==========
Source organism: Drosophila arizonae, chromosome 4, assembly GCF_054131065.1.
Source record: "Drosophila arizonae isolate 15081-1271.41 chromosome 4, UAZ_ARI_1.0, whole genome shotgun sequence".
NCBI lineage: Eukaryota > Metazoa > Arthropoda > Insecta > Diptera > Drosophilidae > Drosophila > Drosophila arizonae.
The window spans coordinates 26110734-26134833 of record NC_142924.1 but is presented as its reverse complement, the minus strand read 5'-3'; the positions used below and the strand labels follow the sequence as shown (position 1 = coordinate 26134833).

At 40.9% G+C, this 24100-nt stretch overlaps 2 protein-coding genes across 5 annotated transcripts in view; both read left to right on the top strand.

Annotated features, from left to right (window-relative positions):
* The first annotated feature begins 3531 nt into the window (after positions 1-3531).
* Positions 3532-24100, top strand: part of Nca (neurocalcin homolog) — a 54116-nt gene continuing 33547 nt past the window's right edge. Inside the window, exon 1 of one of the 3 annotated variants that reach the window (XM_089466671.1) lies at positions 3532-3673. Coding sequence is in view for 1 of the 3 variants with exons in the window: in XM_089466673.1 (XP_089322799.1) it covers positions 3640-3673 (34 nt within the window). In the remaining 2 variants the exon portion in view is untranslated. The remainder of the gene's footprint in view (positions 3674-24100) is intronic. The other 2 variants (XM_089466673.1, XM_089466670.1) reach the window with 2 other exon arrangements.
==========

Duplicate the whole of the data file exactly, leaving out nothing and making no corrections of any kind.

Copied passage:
Source organism: Drosophila arizonae, chromosome 4, assembly GCF_054131065.1.
Source record: "Drosophila arizonae isolate 15081-1271.41 chromosome 4, UAZ_ARI_1.0, whole genome shotgun sequence".
NCBI lineage: Eukaryota > Metazoa > Arthropoda > Insecta > Diptera > Drosophilidae > Drosophila > Drosophila arizonae.
The window spans coordinates 26110734-26134833 of record NC_142924.1 but is presented as its reverse complement, the minus strand read 5'-3'; the positions used below and the strand labels follow the sequence as shown (position 1 = coordinate 26134833).

At 40.9% G+C, this 24100-nt stretch overlaps 2 protein-coding genes across 5 annotated transcripts in view; both read left to right on the top strand.

Annotated features, from left to right (window-relative positions):
* The first annotated feature begins 3531 nt into the window (after positions 1-3531).
* Positions 3532-24100, top strand: part of Nca (neurocalcin homolog) — a 54116-nt gene continuing 33547 nt past the window's right edge. Inside the window, exon 1 of one of the 3 annotated variants that reach the window (XM_089466671.1) lies at positions 3532-3673. Coding sequence is in view for 1 of the 3 variants with exons in the window: in XM_089466673.1 (XP_089322799.1) it covers positions 3640-3673 (34 nt within the window). In the remaining 2 variants the exon portion in view is untranslated. The remainder of the gene's footprint in view (positions 3674-24100) is intronic. The other 2 variants (XM_089466673.1, XM_089466670.1) reach the window with 2 other exon arrangements.